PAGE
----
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Archive for November 5th, 2015

National Law Enforcement Partnership to Prevent Gun Violence Urges Obama to Give ATF Resources, Appoint Permanent Director

president obama- white house photo

By Allan Lengel
ticklethewire.com

The National Law Enforcement Partnership to Prevent Gun Violence is urging President Barack Obama to provide  ATF with adequate  resources to battle gun violence and appoint a permanent director for the agency.

In a letter dated Nov. 4, Jim Johnson, the Baltimore County Police chief, who is chair of the anti-gun violence organization, wrote to the President:

As you know, the Bureau of Alcohol, Tobacco, Firearms and Explosives (ATF) has lacked a permanent Director since March 31, 2015. Given the critical role ATF plays — through investigation and enforcement — in mitigating the harm caused by armed criminals and illegal firearms, it is vital that ATF be publicly recognized as the critically important law enforcement entity it is, and supported through proper resourcing. That includes, ensuring that ATF has the necessary operating funds and that it has a permanent leader.

Just as the White House could not function effectively without a President, no local, state or federal law enforcement agency can do without leadership. ATF’s hard working agents and staff are adversely impacted and the agency is forced to operate at a deficit when the position of ATF Director is left vacant and without a nominee — regardless of the talent, professionalism or commitment of those who serve in the organization.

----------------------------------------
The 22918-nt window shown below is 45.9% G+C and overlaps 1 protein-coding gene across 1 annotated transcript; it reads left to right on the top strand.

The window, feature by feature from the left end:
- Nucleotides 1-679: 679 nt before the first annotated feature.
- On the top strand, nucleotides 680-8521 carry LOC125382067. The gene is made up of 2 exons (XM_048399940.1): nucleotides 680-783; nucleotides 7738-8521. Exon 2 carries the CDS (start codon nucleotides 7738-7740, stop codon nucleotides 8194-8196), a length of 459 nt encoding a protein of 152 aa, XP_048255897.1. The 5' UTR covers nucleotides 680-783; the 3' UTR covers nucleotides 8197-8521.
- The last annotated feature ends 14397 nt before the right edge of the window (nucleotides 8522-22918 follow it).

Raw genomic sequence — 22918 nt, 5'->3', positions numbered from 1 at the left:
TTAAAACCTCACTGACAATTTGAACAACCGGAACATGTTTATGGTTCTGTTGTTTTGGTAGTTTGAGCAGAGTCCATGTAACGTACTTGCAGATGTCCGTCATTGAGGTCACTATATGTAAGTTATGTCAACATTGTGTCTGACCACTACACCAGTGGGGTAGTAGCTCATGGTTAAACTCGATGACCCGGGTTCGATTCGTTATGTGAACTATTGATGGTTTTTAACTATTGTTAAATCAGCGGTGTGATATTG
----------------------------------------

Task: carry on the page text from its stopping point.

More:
We implore you to nominate a permanent Director of ATF, and ask that you do so without delay. The law enforcement community has the utmost respect for and confidence in ATF’s Deputy Director Thomas Brandon, a career ATF special agent who has served with distinction and honor as the agency’s Acting Director since March 2015 and as the ATF Deputy Director since October 2011.

Brandon, who heads the agency, was serving as acting director since April. However, law requires that if he is not nominated for the permanent post after a certain number of days, his title revert back to deputy director. That change in title happened last week.

 

DEA Chief Agrees with FBI Director Comey That Police Are Less Aggressive After Ferguson

police lightsBy Steve Neavling
ticklethewire.com

The head of the DEA said Wednesday that he agrees with other law enforcement officials that police are less aggressive because of the racially-charged incidents captured on videotape.

Chuck Rosenberg said he agrees with FBI Director James Comey that the tensions nationwide have had a chilling effect on police.

“I think there’s something to it,” Rosenberg said during a press briefing on drug statistics at DEA headquarters in Arlington. “I think he’s spot on. I’ve heard the same thing.”

President Obama has disputed the claims, saying police continue to do their jobs diligently.

Whether the less aggressive policing has had an effect on crime won’t be known immediately, Rosenberg said, agreeing with Comey that it’s to early to draw conclusions.

FBI Helps Find Boy Who Was Abducted 13 Years Ago, Allegedly by His Father

missing boyBy Steve Neavling
ticklethewire.com

Julian Hernandez was 5 years old when he went missing.

When the FBI joined the investigation and helped find him this month, Hernandez was 18 years old.

The FBI received a tip on Oct. 30 that Hernandez may be living in Cleveland, 13 years after he was abducted from Alabama, ABC 5 reports. 

On Monday, the FBI confirmed that it was in face Hernandez and arrested his father, Bobby Hernandez.